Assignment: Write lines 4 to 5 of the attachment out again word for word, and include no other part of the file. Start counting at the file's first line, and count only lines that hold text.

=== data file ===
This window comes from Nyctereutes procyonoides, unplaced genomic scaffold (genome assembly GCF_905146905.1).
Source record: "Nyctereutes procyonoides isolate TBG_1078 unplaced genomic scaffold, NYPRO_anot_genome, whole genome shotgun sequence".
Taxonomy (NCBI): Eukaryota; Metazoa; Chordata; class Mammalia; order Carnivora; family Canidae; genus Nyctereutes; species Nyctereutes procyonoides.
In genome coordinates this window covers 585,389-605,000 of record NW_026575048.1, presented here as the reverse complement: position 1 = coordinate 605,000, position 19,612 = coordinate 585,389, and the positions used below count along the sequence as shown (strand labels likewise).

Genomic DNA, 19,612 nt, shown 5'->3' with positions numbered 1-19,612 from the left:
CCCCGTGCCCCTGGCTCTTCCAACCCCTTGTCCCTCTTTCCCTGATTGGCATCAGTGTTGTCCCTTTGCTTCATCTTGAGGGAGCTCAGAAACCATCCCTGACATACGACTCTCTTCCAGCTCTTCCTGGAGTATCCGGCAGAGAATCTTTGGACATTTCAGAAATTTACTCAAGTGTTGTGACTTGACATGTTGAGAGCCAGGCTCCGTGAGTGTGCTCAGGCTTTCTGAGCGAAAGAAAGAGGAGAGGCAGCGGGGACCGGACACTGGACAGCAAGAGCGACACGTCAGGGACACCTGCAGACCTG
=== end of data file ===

In genome coordinates this window covers 585,389-605,000 of record NW_026575048.1, presented here as the reverse complement: position 1 = coordinate 605,000, position 19,612 = coordinate 585,389, and the positions used below count along the sequence as shown (strand labels likewise).

Genomic DNA, 19,612 nt, shown 5'->3' with positions numbered 1-19,612 from the left: